ROYAL OAK, Michigan –
A 4-year-old boy has stunned the world by becoming the youngest person ever to be admitted to Yale – or any other college. Hans Stensy of Michigan is being called a prodigy. Since his first birthday he has been a party trick for his parents, with his eloquent use of the English language, as well as groundbreaking literature theory. John and Nancy Stensy believe that Hans is ready to change the face of American higher education, and will allow him to skip regular schooling to get his bright future started.
“We’re very proud of our Hans,” Nancy told reporters. “He wows us every day with his knowledge of Tolstoy and Kafka, as well as his critiques of modern American poetry and disdain for J.K. Rowling.”
Empire News secured an exclusive interview with the child genius.
When did you realize you were special?
“From the moment of conception, my mental faculties exceeded that of the average American. Still, there was a long path ahead of me before I could actualize my abilities, and it was only at birth that I discovered other homo-sapiens existed.”
You’re so cute with those big words.
“I know not of an interview in which the interviewee has been told he is cute. I don’t appreciate it, and I am willing to get my mommy to take me home if it continues.”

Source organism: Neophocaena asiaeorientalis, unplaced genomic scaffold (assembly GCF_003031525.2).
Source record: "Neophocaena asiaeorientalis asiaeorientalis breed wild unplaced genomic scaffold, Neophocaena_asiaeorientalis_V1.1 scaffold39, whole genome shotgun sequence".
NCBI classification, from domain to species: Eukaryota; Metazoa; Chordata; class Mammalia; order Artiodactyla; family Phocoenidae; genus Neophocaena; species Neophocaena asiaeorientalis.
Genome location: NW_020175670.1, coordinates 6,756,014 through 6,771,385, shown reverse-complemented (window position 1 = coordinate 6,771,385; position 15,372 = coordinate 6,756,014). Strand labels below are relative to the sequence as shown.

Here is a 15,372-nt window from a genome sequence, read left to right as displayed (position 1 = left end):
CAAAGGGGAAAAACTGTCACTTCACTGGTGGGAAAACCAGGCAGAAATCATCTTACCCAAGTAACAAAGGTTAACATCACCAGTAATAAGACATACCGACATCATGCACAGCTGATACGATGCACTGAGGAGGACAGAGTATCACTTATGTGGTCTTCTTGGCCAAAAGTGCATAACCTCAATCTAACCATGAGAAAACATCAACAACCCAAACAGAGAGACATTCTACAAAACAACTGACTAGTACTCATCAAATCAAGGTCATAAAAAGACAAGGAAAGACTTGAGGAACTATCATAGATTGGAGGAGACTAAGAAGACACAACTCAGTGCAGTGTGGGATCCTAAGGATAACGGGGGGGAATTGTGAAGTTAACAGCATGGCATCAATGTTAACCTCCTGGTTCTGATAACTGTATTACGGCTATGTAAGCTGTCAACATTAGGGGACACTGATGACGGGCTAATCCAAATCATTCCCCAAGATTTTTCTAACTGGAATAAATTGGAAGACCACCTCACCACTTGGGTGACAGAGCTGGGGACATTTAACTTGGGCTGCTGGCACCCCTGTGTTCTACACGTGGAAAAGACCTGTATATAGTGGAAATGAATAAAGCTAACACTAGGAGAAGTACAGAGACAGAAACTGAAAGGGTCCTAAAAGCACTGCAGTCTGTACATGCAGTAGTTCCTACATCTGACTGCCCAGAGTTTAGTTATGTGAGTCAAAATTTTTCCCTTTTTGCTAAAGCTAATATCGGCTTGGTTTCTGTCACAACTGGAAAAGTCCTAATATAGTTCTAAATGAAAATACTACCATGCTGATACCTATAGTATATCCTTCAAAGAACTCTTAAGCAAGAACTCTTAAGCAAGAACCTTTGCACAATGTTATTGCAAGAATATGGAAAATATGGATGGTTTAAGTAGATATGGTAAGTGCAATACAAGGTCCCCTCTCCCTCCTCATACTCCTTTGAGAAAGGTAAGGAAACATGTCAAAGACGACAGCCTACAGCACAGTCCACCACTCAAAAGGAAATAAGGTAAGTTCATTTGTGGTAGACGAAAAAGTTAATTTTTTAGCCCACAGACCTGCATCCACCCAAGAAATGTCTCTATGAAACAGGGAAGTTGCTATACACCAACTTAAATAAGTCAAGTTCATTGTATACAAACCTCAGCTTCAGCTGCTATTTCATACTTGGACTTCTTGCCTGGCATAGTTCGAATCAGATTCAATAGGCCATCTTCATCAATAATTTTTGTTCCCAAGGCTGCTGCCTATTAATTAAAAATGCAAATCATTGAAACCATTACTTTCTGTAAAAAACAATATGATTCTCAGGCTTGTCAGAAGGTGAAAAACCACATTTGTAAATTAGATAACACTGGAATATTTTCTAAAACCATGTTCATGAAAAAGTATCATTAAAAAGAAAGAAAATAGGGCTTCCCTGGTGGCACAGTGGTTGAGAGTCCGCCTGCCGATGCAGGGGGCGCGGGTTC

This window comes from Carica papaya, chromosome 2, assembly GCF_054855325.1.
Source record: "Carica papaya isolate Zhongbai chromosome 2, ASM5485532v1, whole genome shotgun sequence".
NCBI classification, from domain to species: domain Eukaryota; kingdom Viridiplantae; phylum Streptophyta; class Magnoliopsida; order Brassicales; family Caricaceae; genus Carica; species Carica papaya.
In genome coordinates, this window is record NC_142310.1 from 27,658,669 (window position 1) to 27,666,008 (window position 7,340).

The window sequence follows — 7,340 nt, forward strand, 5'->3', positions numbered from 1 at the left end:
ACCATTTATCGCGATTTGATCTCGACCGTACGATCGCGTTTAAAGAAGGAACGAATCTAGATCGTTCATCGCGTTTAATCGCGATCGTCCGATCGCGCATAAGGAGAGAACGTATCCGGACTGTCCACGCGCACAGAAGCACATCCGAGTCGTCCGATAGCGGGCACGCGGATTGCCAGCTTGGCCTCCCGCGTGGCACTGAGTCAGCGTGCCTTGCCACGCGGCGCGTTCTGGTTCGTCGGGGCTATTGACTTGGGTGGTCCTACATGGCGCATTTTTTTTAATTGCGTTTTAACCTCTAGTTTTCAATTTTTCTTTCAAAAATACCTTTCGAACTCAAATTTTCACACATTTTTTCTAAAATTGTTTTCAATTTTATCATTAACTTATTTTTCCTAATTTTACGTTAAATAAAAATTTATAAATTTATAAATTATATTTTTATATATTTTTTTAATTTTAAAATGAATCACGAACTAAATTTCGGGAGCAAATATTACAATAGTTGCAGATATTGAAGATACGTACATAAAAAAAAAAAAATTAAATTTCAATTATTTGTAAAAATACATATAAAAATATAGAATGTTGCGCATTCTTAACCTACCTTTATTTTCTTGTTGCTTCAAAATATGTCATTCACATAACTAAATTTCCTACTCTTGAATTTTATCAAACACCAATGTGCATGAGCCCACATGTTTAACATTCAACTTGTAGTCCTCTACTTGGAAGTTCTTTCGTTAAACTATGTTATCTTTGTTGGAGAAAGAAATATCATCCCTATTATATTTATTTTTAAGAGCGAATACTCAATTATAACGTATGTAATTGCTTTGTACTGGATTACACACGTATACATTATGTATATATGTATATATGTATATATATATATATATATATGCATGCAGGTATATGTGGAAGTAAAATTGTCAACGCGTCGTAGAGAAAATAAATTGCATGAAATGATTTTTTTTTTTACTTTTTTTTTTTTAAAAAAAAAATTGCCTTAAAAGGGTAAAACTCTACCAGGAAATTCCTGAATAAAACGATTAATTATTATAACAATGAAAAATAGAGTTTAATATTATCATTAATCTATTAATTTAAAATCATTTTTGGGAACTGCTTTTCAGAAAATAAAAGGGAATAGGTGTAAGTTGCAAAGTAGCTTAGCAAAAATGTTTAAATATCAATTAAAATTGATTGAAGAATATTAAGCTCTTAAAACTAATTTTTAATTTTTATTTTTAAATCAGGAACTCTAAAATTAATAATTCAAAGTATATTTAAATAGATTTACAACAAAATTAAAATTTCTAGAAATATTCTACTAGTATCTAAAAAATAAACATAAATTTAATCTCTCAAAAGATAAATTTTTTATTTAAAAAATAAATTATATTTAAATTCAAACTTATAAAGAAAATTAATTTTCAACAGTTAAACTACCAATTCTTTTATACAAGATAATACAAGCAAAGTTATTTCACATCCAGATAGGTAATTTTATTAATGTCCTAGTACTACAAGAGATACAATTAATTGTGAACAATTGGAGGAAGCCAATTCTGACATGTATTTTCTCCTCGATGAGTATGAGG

Why literature? Why not mathematics, like the usual child prodigies?
“Mathematics is simple. All it requires is basic algorithms which, for most humans, appear incredibly difficult, yet are obvious to my intellect. Literature is art, and thus there are no correct answers, except that Shakespeare is overrated and that Dan Brown is a commercial whore.”
When did you have time to read so many books?
“I cannot explain the speed at which I read, as you probably know very little about the cognitive means with which words are processed.”
Do you have any inspirational words for future college applicants?
“Don’t give up. The smartest of you are hardly any better than the dumbest – it only seems so to your extremely limited capabilities.”
Hans will be at Yale from the beginning of next semester. He is expected to be carried to classes by fellow students who patronize him without knowing what that term means.